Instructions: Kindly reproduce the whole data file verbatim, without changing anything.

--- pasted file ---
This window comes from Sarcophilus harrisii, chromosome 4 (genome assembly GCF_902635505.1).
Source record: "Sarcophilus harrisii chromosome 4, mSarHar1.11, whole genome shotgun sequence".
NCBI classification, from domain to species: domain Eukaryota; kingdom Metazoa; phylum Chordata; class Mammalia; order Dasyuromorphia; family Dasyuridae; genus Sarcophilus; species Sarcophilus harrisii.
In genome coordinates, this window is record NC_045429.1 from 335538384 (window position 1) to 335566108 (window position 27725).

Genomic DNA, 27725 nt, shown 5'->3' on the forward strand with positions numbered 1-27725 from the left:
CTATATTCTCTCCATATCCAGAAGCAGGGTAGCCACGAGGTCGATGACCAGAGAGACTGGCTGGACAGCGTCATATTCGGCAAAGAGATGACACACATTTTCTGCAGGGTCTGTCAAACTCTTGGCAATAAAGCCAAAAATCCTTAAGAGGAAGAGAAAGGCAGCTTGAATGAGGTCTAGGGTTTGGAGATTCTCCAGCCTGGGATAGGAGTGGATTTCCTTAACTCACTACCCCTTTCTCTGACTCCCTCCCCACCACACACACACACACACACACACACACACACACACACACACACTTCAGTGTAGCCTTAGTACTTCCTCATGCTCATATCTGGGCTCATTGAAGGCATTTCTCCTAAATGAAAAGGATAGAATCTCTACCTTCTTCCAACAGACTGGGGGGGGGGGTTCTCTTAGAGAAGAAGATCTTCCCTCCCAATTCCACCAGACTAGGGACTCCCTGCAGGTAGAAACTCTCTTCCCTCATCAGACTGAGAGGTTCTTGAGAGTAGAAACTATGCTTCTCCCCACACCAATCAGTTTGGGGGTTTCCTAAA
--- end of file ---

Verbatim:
This window comes from Sarcophilus harrisii, chromosome 4 (genome assembly GCF_902635505.1).
Source record: "Sarcophilus harrisii chromosome 4, mSarHar1.11, whole genome shotgun sequence".
NCBI classification, from domain to species: domain Eukaryota; kingdom Metazoa; phylum Chordata; class Mammalia; order Dasyuromorphia; family Dasyuridae; genus Sarcophilus; species Sarcophilus harrisii.
In genome coordinates, this window is record NC_045429.1 from 335538384 (window position 1) to 335566108 (window position 27725).

Genomic DNA, 27725 nt, shown 5'->3' on the forward strand with positions numbered 1-27725 from the left:
CTATATTCTCTCCATATCCAGAAGCAGGGTAGCCACGAGGTCGATGACCAGAGAGACTGGCTGGACAGCGTCATATTCGGCAAAGAGATGACACACATTTTCTGCAGGGTCTGTCAAACTCTTGGCAATAAAGCCAAAAATCCTTAAGAGGAAGAGAAAGGCAGCTTGAATGAGGTCTAGGGTTTGGAGATTCTCCAGCCTGGGATAGGAGTGGATTTCCTTAACTCACTACCCCTTTCTCTGACTCCCTCCCCACCACACACACACACACACACACACACACACACACACACACACACTTCAGTGTAGCCTTAGTACTTCCTCATGCTCATATCTGGGCTCATTGAAGGCATTTCTCCTAAATGAAAAGGATAGAATCTCTACCTTCTTCCAACAGACTGGGGGGGGGGGTTCTCTTAGAGAAGAAGATCTTCCCTCCCAATTCCACCAGACTAGGGACTCCCTGCAGGTAGAAACTCTCTTCCCTCATCAGACTGAGAGGTTCTTGAGAGTAGAAACTATGCTTCTCCCCACACCAATCAGTTTGGGGGTTTCCTAAA